With the paint stripping completed it was time to begin the reconstruction of the door. The biggest problem facing putting this door back into service were the joints that had pulled apart over the years. I had no idea if I could pull it back together with clamps alone. The cross pieces were constructed with mortise joints that extended all the way through the vertical members of the door. I began by removing the recessed panel trim pieces so that I could clean the joints of all the dirt and paint that had filled in the voids. I was shocked to find so much dirt under the lower piece of trim (red arrows point to the dirt in the picture below).
After cleaning the joints I filled them with polyurethane glue that is rated for exterior use and then used pipe clamps to pull the joints back into place. I was surprised to find that the joints moved easily back into the proper place. I left this clamped for over three hours to make sure that the glue was set. While it set I went to work on patching the old deadbolt and latch holes that will not be used. I constructed a jig to route the recess in the door. The picture below shows the jig with a couple fillers in place to route a second recess for the edge of the door.
The picture above shows the jig in place to route the deadbolt patch and the clamp is holding the latch door edge patch in place so the glue can set. The final patches are ¼” thick clear pine that is pressure glued in place. The picture below shows the surprise I got when I started cleaning the door edges of paint. The tongues of the mortise joints were now extending through the vertical members and I discovered that the original constructed used a wedge in the center of the tongue to tighten it in the recess. I suspect that this door was not originally glued together.
I sanded all the surfaces of the door and filled the old nail and screw holes before applying a coat of exterior oil based primer to the outside of the door. The recessed panel trim was replaced and with all the old paint removed the detail of this part of the door became much easier to see.
Up to this point I have not discussed the original hardware for this door. The hinges are plain steel that were originally painted black and then painted the same color as the door. I do not like this look so will paint them black to match the original color of the door pull. The pull is missing all of the inside latch assembly and the thumb latch was broken off. But it is such a unique design that I want to keep it. I soaked all the metal hardware in lacquer thinner because the stripper simply didn’t have the strength to remove the many coats of paint. I soaked the pieces overnight and then wire brushed and scraped them to remove all the old paint. The picture below was taken after applying the primer to the second side of the metal. I will all new screws and will paint the heads of them black to match.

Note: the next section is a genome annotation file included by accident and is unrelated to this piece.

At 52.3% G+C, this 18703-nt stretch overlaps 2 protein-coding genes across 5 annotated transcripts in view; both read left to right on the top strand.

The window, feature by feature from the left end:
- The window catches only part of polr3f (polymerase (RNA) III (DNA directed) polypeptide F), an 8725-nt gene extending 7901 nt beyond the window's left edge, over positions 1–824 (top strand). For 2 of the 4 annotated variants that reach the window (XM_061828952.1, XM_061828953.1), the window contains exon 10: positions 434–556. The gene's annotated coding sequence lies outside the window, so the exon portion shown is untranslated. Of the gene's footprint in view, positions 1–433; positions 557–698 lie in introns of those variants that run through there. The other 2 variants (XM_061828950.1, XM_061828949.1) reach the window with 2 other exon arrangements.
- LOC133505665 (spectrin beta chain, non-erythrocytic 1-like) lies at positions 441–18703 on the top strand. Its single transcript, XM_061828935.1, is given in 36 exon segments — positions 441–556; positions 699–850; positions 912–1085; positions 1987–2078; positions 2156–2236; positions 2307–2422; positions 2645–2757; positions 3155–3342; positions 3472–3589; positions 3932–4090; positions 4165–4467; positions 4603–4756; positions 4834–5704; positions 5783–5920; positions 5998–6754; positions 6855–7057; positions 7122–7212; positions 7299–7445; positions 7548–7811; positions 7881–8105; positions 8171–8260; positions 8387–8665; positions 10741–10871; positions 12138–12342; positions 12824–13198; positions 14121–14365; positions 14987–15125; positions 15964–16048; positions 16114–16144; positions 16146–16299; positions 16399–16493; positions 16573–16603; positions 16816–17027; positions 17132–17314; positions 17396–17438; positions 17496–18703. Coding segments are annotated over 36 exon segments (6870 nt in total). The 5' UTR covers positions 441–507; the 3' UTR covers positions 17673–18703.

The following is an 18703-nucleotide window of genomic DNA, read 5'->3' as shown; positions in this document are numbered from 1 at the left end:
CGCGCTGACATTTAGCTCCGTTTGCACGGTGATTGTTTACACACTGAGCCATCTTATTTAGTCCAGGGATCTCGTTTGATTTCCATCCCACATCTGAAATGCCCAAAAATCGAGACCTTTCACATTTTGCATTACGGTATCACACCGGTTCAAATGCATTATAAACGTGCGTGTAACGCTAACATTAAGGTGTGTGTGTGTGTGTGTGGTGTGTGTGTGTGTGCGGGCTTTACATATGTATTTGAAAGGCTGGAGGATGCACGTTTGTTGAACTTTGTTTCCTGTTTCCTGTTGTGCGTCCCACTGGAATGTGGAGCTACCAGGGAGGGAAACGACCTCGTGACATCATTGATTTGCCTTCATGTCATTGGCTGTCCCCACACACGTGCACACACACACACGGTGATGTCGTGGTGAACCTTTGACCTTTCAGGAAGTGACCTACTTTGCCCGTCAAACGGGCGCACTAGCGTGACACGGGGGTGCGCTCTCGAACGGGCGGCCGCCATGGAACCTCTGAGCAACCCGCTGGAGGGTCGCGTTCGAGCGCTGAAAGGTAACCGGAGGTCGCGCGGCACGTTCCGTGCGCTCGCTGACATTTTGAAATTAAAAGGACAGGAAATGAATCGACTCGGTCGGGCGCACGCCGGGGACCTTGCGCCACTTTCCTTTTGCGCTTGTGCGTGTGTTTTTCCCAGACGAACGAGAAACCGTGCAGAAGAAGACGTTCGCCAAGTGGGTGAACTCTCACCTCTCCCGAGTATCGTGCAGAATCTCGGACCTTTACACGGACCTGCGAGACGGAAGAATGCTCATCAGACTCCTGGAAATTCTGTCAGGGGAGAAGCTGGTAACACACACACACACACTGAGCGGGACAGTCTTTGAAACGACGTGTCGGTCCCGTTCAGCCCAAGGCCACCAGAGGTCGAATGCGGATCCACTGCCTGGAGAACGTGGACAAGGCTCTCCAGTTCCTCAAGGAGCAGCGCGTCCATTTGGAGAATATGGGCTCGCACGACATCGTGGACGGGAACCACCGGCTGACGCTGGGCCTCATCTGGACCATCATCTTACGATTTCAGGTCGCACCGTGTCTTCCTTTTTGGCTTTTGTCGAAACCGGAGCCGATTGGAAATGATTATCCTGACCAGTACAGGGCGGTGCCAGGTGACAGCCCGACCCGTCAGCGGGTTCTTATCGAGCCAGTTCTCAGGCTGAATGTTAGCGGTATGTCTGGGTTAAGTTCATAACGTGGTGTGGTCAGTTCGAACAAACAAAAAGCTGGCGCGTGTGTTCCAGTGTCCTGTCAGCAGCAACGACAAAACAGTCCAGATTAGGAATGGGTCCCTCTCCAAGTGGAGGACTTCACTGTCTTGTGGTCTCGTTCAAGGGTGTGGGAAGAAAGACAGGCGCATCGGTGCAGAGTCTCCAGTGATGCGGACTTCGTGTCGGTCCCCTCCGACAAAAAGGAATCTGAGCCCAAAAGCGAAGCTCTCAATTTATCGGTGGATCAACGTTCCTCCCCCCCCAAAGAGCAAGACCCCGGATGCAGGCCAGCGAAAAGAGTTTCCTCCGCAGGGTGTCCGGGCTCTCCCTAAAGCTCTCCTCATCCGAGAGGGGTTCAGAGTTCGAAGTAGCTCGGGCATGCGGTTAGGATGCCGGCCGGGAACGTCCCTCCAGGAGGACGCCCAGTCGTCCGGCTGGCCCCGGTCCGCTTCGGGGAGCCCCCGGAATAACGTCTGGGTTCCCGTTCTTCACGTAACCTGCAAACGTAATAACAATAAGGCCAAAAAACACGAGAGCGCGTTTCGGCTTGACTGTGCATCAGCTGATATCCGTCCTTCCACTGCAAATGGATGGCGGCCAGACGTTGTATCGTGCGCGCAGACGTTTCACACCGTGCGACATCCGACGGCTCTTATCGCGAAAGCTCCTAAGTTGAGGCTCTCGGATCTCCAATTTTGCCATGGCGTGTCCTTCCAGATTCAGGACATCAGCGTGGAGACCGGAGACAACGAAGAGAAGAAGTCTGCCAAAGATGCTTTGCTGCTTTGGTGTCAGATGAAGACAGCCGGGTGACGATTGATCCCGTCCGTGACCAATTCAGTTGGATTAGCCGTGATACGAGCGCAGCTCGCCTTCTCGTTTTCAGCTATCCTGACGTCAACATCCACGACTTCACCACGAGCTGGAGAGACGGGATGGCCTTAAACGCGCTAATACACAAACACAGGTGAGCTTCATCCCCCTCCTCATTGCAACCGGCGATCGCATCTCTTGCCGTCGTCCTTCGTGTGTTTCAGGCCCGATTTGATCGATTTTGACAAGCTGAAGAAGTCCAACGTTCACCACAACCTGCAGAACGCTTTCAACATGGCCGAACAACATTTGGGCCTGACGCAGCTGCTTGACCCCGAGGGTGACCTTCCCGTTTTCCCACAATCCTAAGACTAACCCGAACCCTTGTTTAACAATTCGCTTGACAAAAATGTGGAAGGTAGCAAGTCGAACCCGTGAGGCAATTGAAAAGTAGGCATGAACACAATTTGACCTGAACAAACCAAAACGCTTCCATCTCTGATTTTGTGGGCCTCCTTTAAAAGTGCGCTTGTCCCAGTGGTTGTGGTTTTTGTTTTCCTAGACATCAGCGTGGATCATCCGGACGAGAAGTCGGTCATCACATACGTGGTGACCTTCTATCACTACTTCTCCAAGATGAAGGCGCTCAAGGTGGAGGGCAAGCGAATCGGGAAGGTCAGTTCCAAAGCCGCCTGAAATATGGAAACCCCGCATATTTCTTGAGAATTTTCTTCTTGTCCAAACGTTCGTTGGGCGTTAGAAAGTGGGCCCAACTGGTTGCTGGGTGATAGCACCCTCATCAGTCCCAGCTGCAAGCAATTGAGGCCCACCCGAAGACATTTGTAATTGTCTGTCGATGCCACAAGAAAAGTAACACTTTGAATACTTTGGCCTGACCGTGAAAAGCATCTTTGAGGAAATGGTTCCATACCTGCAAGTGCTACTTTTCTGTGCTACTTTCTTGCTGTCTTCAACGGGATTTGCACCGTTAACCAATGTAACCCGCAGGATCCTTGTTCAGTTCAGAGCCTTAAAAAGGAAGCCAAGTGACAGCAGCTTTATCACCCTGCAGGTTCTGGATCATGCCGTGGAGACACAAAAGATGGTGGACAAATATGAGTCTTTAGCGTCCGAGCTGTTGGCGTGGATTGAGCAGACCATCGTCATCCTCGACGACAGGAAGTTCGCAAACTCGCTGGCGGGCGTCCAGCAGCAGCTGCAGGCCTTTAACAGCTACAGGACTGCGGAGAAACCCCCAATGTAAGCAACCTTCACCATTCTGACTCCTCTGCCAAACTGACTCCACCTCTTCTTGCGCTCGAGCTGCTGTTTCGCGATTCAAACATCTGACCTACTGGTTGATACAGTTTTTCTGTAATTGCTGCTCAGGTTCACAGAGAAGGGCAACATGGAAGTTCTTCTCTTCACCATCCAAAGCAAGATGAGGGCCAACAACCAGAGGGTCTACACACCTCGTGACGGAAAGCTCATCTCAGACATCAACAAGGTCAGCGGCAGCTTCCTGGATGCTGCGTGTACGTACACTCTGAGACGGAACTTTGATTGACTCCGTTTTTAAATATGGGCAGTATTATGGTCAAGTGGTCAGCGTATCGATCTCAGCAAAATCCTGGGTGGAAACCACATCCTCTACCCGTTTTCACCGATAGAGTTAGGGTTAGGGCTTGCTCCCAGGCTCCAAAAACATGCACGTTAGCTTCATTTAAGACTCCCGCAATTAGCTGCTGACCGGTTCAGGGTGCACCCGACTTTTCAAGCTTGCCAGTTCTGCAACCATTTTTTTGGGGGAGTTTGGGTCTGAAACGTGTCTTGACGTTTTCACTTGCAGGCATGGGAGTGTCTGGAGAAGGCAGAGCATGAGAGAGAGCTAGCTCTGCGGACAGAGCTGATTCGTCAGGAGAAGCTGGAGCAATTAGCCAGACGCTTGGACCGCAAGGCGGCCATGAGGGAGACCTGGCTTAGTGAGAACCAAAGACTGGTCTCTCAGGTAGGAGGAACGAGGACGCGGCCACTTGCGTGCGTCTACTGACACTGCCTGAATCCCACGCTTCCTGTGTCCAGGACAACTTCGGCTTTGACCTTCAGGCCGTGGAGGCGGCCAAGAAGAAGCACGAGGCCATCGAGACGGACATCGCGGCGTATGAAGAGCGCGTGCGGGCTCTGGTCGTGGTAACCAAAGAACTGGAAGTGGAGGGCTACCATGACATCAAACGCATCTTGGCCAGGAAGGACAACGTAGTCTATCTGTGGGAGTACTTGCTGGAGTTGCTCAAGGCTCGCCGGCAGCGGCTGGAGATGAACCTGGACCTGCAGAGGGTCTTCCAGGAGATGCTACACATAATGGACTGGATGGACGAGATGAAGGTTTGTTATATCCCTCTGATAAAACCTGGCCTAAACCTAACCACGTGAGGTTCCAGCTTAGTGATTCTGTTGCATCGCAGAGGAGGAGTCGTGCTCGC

The finish coat of paint on the exterior of the door came next. I applied a coat of latex satin paint and then bored the holes for the new deadbolt. As much as I’d like to keep this door as original as possible, without the interior pieces and with the interests in security I purchased a new double-keyed deadbolt lock.
The final step in reconstructing this door was to install the original glass. I used caulk to set the glass against the exterior stops and then nailed the interior stops in place. I noticed that the top glass must be the original glass but suspect the bottom glass may be a replacement. This judgment is based on the fact that the upper glass fit perfectly, even though I pulled the door back together, which reduced the door width by almost a ¼”. The bottom glass would not fit and I had to chisel out a portion of the doorframe to get the glass to fit. I think this means that the bottom glass was replaced after the door joints separated. The next step will be to reinstall the door.
NOTE: This project is underway at this time (October 2006) so check back from time to time to see how this comes out.
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